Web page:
Shitstorm
Posted: 02 July 2013 02:03 PM   [ Ignore ]
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The Germans have taken this word to heart according to the Daily Telegraph.

English swear word enters German dictionary

The English swear word ‘s---storm’ has been included in Germany’s equivalent of the Oxford English Dictionary after being voted the ‘Anglicism of the year’ in 2012.

The word appears to have caught on in Germany during the financial crisis and a plagiarism scandal which claimed the job of Karl-Theodor zu Guttenberg, the then defence minister.

In Germany, the phrase is used to denote a public outcry, especially one that gathers pace on the internet.

The phrase won ‘Anglicism of the Year’ in February last year, with a jury saying: “S---storm fills a gap in the German vocabulary that has become apparent through changes in the culture of debate.”

It added that established German words, including ‘Kritik’, meaning criticism, were not descriptive enough.

Despite the award, language purists in Germany fear the amount of anglicisms creeping their way into everyday vocabulary.  The word appears to have caught on in Germany during the financial crisis and a plagiarism scandal which claimed the job of Karl-Theodor zu Guttenberg, the then defence minister.

In Germany, the phrase is used to denote a public outcry, especially one that gathers pace on the internet.

The phrase won ‘Anglicism of the Year’ in February last year, with a jury saying: “S---storm fills a gap in the German vocabulary that has become apparent through changes in the culture of debate.”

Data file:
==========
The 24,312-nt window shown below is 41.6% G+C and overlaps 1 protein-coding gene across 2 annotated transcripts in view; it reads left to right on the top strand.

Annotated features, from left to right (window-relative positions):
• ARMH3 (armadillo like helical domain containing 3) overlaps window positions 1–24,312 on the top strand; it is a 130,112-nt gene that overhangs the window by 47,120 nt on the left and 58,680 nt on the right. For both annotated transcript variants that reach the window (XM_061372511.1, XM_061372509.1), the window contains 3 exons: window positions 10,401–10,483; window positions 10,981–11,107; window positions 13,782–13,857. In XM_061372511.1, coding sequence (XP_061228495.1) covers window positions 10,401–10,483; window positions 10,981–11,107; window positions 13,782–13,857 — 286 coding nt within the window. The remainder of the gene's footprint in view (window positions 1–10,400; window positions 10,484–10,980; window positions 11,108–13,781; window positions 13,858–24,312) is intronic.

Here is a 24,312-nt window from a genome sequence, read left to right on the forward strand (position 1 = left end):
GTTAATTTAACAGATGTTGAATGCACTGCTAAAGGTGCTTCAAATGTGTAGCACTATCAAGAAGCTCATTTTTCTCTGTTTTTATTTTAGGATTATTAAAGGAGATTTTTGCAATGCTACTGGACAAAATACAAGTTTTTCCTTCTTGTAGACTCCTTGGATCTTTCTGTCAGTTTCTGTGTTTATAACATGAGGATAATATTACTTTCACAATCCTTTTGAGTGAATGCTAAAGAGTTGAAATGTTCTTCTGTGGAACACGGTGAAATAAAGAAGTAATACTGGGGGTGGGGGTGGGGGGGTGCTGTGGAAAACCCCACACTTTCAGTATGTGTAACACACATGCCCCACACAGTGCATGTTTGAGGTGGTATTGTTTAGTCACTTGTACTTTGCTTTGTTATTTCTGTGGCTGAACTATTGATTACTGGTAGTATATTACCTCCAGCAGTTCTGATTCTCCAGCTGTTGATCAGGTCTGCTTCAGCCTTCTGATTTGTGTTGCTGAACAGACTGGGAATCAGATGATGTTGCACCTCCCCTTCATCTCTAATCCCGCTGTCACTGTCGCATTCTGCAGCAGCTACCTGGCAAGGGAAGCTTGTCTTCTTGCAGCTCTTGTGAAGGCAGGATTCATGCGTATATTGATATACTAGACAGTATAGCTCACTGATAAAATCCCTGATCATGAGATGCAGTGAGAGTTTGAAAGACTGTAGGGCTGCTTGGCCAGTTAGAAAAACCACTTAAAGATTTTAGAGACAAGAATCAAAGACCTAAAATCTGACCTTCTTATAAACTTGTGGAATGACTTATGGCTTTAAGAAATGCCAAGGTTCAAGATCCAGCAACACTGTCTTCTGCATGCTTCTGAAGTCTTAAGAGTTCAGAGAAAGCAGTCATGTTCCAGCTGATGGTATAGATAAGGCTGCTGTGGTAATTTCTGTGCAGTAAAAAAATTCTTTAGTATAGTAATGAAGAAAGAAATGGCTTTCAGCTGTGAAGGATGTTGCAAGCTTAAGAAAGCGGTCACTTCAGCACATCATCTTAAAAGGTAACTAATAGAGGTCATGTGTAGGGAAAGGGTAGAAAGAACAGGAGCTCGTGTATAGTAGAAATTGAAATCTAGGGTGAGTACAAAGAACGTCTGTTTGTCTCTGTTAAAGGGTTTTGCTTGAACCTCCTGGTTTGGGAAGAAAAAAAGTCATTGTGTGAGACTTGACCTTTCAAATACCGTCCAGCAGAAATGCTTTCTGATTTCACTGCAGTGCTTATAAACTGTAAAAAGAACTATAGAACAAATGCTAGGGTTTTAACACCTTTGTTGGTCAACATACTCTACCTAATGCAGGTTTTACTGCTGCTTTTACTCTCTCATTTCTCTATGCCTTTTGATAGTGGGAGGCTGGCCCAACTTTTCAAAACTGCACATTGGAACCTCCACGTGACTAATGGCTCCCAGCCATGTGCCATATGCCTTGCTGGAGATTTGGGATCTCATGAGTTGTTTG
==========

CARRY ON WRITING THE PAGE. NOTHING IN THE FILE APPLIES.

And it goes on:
It added that established German words, including ‘Kritik’, meaning criticism, were not descriptive enough.

Despite the award, language purists in Germany fear the amount of anglicisms creeping their way into everyday vocabulary.

Interesting that the term has a greater specificity in German. And it’s amusing to see that the dear old Telegraph still has problems printing ‘naughty’ words.

BTW earliest cite OED has for shitstorm is 1940. (1940 G. Graham One-eyed Man is King viii. 69 Bob had a temper and could create a shit storm in a minute.) Do the specialist dics take it back any further? (Google Book Search brings up precisely the same cite as its solitary instance for the date parameters 1900-1940.)

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Posted: 03 July 2013 02:29 AM   [ Ignore ]   [ # 1 ]
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So what was wrong with Scheißesturm? Is it just that scatology in another language is acceptable in political and journalistic discourse whereas it wouldn’t be in one’s own?

I’m trying to think of an equivalent in English where a “rude” word in another language has been taken over as part of general usage, so far without success.

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Posted: 03 July 2013 02:39 AM   [ Ignore ]   [ # 2 ]
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Then there was the bumper sticker in the days Helmut Kohl was running for re-election.  The bumper sticker had pictures of an egg, a heart (symbolic, not anatomically correct), and a cabbage.  The latter two represented “love Kohl” and the egg was “I” (Ei).

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Posted: 03 July 2013 06:26 AM   [ Ignore ]   [ # 3 ]
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I’m trying to think of an equivalent in English where a “rude” word in another language has been taken over as part of general usage, so far without success.

English, like Russian, is so rich in vile vocabulary it doesn’t need to borrow swear words.  Hebrew-speakers, on the other hand, have had to fill the gap in native lexicon with loans from Arabic and Russian (kibinimat, from Russian ебёна мать ‘fucked mother, motherfuck(ing)’ is a classic example).

And yes, prudish newspapers are a constant source of amusement and confusion; here‘s a great example involving the NY Times.

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Posted: 27 July 2013 11:20 AM   [ Ignore ]   [ # 4 ]
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I’m trying to think of an equivalent in English where a “rude” word in another language has been taken over as part of general usage, so far without success.

Shmuck.

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